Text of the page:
The Martian Simulacra

The Martian Simulacra is out now from NewCon Press.

When the Martian Ambassador beats a path to 221B Baker Street, seeking the great detective’s help in solving a grisly murder, how can Sherlock Holmes refuse?

The case will involve a trip to the Red Planet, which few humans have been privileged enough to visit. Ever since the second wave of Martians arrived on Earth, inoculated against the germs that halted them the first time around, and humanity accepted the aliens as their overlords, Sherlock Holmes has been curious… Soon he and Watson are boarding one the the great Martian spaceships, where they discover that their old friend Professor Challenger is also en route to Mars. What awaits them at their destination is a plot more dastardly than any of them could have imagined.

The Martian Simulacra is a glorious mash-up of Sherlock Holmes and The War of the Worlds, seasoned with a dash of Conan Doyle’s The Lost World for good measure.

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The Spacetime Pit Plus Two…

The Spacetime Pit Plus Two by Stephen Baxter and Eric Brown, Infinity Plus Books, 2018

The Spacetime Pit Plus Two collects three collaborative stories by Stephen Baxter and myself, never before published in one volume.

In “The Spacetime Pit” spacer Katerina Wake crash-lands on primitive alien world and faces certain death unless she can harness her ingenuity, and technical know-how, to bend the destiny of an entire race to her will…

“Green-Eyed Monster” follows Richard as he wakes up after a night on the tiles to find himself inhabiting the body of a toad – and that’s just the start of his troubles…

In “Sunfly”, Onara and her people live on a world very different from our own – a vast ribbon encircling a sun. But a change is coming to the land, a mysterious narrowing that threatens not only the stability of her world, but the very order of everything she has taken for granted.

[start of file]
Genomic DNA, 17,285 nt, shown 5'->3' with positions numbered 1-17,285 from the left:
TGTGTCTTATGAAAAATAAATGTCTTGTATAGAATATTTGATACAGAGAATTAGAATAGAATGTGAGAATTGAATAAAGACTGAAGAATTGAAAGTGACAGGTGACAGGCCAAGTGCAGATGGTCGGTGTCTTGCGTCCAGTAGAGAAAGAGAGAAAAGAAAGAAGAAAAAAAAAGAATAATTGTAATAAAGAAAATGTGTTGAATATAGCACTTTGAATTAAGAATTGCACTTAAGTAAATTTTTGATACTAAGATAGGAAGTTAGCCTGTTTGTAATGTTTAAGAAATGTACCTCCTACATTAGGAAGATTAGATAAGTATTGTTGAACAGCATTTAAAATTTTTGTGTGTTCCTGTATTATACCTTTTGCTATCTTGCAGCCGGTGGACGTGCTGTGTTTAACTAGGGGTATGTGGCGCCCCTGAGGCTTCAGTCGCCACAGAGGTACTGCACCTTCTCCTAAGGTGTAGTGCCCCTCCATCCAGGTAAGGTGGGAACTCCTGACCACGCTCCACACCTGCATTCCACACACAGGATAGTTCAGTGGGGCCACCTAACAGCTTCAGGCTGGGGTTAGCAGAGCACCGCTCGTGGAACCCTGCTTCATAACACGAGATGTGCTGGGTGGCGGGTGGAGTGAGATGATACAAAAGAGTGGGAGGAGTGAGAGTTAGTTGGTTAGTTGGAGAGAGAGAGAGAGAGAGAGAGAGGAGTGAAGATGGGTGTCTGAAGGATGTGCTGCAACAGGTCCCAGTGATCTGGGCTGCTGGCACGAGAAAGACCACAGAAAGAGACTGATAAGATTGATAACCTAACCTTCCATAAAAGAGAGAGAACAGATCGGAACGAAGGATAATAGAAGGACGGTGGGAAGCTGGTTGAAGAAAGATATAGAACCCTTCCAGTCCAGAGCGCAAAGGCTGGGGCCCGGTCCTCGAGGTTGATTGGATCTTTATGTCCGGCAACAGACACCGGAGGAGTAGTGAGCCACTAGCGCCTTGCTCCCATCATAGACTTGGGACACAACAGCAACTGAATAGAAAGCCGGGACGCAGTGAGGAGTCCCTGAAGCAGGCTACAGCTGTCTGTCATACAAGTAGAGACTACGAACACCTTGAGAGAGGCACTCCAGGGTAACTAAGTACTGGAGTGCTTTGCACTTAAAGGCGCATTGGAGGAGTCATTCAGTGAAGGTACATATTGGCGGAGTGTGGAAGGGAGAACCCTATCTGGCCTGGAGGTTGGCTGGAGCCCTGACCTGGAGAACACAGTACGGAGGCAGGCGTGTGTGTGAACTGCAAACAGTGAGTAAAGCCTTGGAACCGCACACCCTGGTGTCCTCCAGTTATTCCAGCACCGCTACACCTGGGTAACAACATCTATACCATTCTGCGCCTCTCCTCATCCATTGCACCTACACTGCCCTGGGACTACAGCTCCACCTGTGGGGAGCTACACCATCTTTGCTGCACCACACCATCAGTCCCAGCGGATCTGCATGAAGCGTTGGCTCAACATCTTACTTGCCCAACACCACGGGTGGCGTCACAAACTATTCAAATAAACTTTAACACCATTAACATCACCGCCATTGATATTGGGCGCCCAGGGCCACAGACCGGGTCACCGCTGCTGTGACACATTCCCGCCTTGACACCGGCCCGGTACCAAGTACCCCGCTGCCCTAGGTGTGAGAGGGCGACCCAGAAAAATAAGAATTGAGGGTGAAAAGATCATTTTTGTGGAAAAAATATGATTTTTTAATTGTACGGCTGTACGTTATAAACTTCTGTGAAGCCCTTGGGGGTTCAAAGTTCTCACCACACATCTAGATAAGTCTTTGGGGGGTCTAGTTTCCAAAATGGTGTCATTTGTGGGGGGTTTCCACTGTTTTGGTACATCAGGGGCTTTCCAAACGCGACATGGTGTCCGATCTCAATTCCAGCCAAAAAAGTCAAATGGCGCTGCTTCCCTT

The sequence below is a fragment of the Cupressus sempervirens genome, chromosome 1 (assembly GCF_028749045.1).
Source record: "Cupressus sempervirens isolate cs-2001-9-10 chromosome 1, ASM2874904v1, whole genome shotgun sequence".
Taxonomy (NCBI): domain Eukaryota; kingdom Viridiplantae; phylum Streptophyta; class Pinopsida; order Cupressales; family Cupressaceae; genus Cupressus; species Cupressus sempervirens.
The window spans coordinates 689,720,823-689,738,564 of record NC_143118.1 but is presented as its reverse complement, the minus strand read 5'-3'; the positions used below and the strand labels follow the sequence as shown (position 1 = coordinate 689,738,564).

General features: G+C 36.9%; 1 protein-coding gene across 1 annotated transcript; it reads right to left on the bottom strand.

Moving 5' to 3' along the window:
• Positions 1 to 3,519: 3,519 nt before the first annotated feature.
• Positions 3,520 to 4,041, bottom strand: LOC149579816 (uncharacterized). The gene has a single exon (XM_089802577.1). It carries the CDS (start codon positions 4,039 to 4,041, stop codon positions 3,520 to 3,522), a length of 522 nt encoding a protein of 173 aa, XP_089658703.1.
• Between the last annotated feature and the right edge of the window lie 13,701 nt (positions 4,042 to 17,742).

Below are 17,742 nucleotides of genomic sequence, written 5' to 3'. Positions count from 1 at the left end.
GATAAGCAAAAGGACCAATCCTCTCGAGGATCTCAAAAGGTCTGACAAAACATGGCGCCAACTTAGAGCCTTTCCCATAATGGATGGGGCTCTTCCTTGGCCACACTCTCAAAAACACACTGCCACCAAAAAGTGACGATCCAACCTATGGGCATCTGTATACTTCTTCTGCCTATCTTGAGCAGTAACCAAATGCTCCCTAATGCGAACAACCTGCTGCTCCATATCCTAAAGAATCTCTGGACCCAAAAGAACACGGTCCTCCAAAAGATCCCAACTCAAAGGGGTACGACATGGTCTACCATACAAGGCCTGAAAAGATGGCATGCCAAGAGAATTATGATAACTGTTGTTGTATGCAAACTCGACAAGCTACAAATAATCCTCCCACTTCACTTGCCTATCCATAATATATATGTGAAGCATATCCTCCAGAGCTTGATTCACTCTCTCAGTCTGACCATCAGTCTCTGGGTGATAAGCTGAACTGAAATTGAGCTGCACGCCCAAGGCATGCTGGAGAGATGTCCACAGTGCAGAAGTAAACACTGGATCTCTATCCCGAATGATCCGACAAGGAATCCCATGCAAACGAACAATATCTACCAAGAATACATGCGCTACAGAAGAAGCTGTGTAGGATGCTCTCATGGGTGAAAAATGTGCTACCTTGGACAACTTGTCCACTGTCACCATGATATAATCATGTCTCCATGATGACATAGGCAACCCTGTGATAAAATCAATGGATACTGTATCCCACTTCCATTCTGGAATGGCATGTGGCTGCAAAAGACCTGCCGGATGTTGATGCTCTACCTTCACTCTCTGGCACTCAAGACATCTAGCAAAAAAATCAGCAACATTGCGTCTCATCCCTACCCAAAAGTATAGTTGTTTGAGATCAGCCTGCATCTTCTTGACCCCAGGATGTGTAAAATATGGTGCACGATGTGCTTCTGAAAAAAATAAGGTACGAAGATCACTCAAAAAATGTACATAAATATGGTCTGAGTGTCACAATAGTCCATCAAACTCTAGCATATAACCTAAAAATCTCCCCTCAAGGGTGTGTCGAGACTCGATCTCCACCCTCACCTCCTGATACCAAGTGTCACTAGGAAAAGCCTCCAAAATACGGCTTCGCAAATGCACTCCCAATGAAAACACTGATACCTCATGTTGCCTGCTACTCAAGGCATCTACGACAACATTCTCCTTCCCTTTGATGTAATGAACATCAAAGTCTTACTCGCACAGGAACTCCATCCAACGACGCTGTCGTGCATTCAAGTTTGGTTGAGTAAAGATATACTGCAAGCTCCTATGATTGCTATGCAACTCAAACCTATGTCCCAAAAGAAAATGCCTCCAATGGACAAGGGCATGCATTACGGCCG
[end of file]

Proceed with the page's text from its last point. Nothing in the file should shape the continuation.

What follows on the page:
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And here’s my introduction…

Collaboration between writers is a curious process.

I’ve tried writing with a number of authors, and it often doesn’t work; there’s no initial spark, or our writing styles, and methods, are too dissimilar to forge an effective working relationship. It doesn’t matter how much I like the other person, or how similar our ideas about life, art and politics might be – if there isn’t that elusive, almost alchemical spark at some point in the process, collaboration is doomed to a series of false starts and aborted stories.

My most prolific writing partner is Keith Brooke: together we’ve written more than a dozen stories, two novellas and a novel. With Keith, the process is wonderfully easy. What isn’t so easy is finding the time to write something together: we live at opposite ends of the country, and for much of the time are often engaged on solo projects. On the rare occasions that our busy schedules afford us a window of opportunity, we swap ideas until something sparks, and not long after that we have a fully-fledged story-line, which one of us begins and then the other takes up, and so on, until the tale is finished.

The second writer I’ve collaborated with is the late Michael Coney, author of such classic SF novels as Brontomek!, Hello Summer, Goodbye, and The Girl With A Symphony In Her Fingers, as well as a host of excellent short stories. Although we lived half a world apart at the time, Mike in British Columbia and I in England, we corresponded by email and over the period of six months wrote a long short story, the biological murder-mystery set on an alien world, “The Trees of Terpsichore Three”, which was published in the Scottish SF magazine Spectrum 8.